If you are self-employed – this article does not apply to the directors and shareholders of limited companies – there is often a mis-match between the amount you draw from your business and your tax bill.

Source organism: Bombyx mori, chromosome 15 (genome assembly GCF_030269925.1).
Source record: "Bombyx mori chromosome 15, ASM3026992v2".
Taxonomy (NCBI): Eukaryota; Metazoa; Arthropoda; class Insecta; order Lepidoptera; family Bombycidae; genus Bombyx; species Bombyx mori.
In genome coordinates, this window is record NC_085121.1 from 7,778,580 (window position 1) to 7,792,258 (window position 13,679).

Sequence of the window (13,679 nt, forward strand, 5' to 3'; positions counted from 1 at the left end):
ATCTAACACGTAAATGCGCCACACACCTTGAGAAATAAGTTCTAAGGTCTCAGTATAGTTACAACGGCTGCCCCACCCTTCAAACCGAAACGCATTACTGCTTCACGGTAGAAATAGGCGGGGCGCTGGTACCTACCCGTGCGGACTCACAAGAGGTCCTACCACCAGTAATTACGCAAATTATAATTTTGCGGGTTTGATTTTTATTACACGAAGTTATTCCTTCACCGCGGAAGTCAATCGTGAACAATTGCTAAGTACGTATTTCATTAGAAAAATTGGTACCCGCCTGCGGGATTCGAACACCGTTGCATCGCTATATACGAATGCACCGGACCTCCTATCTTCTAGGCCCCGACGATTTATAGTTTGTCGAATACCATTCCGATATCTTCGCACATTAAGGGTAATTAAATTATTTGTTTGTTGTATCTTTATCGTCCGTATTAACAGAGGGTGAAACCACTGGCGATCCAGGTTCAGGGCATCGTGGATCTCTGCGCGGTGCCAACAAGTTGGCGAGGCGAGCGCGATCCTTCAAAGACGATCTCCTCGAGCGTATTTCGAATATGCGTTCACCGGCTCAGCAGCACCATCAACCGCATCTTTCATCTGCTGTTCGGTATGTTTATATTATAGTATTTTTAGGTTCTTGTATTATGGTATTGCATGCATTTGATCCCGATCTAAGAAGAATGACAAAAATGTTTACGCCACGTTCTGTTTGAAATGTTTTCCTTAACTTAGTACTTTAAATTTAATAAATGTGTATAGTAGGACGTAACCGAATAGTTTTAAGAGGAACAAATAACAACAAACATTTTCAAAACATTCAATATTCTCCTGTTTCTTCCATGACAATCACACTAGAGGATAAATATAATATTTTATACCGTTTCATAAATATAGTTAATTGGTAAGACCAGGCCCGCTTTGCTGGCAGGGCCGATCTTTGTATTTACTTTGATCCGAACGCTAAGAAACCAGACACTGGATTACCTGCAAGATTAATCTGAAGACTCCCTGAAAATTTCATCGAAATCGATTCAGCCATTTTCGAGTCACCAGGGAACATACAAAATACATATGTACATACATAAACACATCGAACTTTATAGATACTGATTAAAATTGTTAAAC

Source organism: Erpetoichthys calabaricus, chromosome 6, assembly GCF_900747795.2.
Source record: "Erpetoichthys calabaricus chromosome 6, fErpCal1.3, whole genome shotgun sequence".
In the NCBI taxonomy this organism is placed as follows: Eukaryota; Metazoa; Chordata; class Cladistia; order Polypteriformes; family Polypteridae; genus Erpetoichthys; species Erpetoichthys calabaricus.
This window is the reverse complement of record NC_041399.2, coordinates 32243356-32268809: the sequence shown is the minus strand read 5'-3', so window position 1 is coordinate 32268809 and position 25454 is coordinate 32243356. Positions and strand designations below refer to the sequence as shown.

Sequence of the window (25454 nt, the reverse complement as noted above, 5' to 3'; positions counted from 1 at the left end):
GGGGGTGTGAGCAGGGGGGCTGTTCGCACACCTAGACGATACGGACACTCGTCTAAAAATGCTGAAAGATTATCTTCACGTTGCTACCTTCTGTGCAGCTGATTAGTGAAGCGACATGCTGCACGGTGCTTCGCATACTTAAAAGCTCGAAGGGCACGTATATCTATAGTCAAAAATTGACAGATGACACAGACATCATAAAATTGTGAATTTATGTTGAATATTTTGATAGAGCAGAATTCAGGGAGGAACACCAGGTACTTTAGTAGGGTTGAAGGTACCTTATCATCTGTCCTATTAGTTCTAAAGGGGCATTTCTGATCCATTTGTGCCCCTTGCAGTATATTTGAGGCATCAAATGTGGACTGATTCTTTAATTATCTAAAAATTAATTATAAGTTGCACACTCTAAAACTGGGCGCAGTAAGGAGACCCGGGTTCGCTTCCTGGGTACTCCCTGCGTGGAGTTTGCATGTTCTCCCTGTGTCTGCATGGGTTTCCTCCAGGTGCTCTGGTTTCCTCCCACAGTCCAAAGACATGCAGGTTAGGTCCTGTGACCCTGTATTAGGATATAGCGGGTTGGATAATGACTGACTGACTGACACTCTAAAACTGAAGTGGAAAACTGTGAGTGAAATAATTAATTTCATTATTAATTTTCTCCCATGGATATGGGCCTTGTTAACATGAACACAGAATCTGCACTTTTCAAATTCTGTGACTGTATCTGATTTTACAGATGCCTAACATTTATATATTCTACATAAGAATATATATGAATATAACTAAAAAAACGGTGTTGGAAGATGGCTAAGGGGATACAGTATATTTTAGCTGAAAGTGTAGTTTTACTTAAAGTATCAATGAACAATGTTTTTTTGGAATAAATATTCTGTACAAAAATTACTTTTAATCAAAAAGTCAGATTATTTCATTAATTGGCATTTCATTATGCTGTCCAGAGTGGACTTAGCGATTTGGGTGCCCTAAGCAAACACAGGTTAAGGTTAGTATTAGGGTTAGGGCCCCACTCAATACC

When times are good profits may be high, but you may have decided to keep your personal drawing from the business to a modest amount. If drawings are lower than profits this would allow you to build up cash reserves in your business. Which is why self-employed business owners are frequently confused when their tax bills increase even though their personal drawings from the business have not increased. Why is this? The simple answer is that the self-employed are taxed on the profits their businesses generate and not the drawings they take from the business. Fortunately, the opposite result also applies. When your business is making a loss, but you still need to draw on cash reserves to pay your own bills, you may have no tax to pay even though you are still taking drawings from your business. Obviously, there is no long-term future in withdrawing funds from your business if you continue to make losses or profits lower than your drawings. This process will eventually exhaust your cash reserves and lead to insolvency.